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artisanal film reviews | by maryann johanson

question of the day: If it’s okay to worry that ‘Inception’ is too smart, where is the worry about movies that are too stupid?

Inception has finally arrived, and now we’ll see if audiences feel the same way about it as critics do: reviews range from pretty good to rapturous, with only a few detractors (and not just Armond White, either!)

But I’ve been noticing a particular tenor in the predictions of how audiences may react that I find deeply disturbing. All over the Web at lots of major outlets for the discussion of film are articles with headlines like these:

“Will Inception Be Too Smart for Moviegoers?” (TV.com)

“Is ‘Inception’ Too Smart for Audiences?” (Hollywood.com)

“Is Inception Too Smart To Be a Hit?” (Film.com)

“Will ‘Inception’ Be Too Smart for Audiences?” (Cinematical)

“Can You Enjoy Inception if You’re Not Very Smart?” (Vanity Fair)
Now, most of these pieces end up countering their own headlines, determining that, no, audiences are not stupid and everyone will enjoy the film just fine. But the fact that the question is being asked in this particular way really bugs me.

I mean, where were all the headlines wondering if audiences were too smart for MacGruber, or if Grown Ups was too dumb to appeal to ordinary moviegoers? There weren’t any, at least not that I could find. Sure, there were plenty of complaints about how dumb these movies are, but there didn’t seem to be any general handwringing over the lack of intelligence these movies evince, or whether they were appropriate for mainstream audiences.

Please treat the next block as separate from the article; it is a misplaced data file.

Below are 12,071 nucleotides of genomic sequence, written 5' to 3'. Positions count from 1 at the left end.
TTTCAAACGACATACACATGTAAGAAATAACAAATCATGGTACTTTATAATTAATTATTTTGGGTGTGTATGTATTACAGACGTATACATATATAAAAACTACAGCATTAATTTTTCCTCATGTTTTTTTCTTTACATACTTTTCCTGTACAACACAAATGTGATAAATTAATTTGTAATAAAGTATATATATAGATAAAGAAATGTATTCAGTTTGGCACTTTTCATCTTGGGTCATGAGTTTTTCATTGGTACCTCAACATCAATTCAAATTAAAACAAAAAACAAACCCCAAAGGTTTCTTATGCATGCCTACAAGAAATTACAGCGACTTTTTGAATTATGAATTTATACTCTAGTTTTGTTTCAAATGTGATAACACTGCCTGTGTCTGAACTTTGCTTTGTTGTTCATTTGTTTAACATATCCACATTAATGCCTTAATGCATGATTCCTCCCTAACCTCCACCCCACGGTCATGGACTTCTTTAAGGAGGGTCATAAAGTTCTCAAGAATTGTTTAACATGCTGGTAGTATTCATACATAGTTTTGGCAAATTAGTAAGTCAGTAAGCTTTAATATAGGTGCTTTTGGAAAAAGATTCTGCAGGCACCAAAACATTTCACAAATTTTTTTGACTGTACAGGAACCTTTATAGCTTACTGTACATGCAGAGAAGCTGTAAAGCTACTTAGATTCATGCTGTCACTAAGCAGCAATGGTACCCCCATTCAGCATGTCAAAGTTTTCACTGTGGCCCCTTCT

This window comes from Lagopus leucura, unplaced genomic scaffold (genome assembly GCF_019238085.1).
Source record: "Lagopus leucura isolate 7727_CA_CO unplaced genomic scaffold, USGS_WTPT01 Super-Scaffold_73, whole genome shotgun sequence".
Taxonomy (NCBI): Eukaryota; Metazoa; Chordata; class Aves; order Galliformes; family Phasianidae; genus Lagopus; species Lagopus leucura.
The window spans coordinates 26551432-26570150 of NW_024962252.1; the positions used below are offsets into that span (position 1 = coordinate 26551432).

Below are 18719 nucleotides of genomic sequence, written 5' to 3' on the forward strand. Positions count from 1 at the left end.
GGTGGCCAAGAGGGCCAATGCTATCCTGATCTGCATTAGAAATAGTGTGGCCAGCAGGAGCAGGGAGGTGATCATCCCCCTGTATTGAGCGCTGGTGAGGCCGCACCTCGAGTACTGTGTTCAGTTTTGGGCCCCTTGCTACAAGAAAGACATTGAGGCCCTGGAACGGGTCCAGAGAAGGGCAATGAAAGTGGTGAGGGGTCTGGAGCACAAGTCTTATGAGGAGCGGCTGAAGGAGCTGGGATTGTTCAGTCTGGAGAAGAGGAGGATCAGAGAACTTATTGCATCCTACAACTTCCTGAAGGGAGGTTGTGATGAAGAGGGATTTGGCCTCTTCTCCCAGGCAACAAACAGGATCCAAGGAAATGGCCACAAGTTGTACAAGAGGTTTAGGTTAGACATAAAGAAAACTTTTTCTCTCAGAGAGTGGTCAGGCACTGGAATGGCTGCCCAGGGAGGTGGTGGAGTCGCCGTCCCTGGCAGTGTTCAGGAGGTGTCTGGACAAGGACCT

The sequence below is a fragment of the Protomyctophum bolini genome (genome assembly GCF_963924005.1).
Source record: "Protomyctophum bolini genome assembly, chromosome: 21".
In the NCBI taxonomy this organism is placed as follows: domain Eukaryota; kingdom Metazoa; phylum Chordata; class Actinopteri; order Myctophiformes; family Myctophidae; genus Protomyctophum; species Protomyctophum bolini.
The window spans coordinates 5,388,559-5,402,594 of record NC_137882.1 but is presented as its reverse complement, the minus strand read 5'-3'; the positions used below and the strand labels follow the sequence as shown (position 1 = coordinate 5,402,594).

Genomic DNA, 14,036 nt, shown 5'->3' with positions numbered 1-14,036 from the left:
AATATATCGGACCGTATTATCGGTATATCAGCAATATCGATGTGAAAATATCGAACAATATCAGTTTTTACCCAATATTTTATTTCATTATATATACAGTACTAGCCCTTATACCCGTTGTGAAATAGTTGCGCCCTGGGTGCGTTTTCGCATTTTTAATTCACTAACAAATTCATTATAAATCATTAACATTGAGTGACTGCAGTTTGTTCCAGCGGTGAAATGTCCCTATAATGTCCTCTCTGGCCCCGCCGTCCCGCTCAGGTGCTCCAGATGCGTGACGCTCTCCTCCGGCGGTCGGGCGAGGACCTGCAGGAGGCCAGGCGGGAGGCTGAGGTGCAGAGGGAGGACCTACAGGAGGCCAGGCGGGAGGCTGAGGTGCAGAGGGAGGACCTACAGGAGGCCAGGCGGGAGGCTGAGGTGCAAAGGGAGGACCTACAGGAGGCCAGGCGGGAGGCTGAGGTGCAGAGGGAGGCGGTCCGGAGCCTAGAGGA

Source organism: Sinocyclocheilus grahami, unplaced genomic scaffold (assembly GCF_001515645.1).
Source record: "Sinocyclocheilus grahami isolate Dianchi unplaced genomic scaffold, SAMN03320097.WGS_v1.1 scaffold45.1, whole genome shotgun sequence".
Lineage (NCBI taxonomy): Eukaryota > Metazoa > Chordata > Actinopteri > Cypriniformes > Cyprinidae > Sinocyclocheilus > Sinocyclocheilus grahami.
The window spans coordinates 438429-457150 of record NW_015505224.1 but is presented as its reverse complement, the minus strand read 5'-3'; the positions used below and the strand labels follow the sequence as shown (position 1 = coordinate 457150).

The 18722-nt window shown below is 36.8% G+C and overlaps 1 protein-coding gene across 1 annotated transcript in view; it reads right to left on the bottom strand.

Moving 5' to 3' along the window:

Am I just being oversensitive here? Why does it seem that it’s just fine dandy to pick on movies for perhaps being too smart for some people, but not just fine to pick on other movies for perhaps being too stupid for some people? If it’s okay to worry that Inception is too smart, where is the worry about movies that are too stupid?

Is this just another example of the wide strain of anti-intellectualism that runs through American culture? Or is something else at work?

(If you have a suggestion for a QOTD, feel free to email me. Responses to this QOTD sent by email will be ignored; please post your responses here.)



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  • Christina

    Anti-intellectualism – you hit it right on the head. It’s rampant in Amerian Society, where every ad, every iconic image in our media exalts people doing insanely stupid things, sometime for food (mostly men), sometimes for chocolate (mostly women), and always for sex. So if someone has the unmitigaged temerity to make movies WE DON’T UNDERSTAND (because we’re too bloody stupid), well then… they must be stopped! Ridiculed! Burned at the stake! Let’s grab our torches and pitchforks and storm the castle… er… the studio.

    Feh. Dumb and dumber indeed.

  • Ryan H

    There’s also an undertone of ‘don’t get uppity’ in our current culture. Don’t rock the boat. Don’t call out anyone for being wrong or lying or dumb. Don’t show anyone up. Just smile and nod and go with the flow. Don’t question.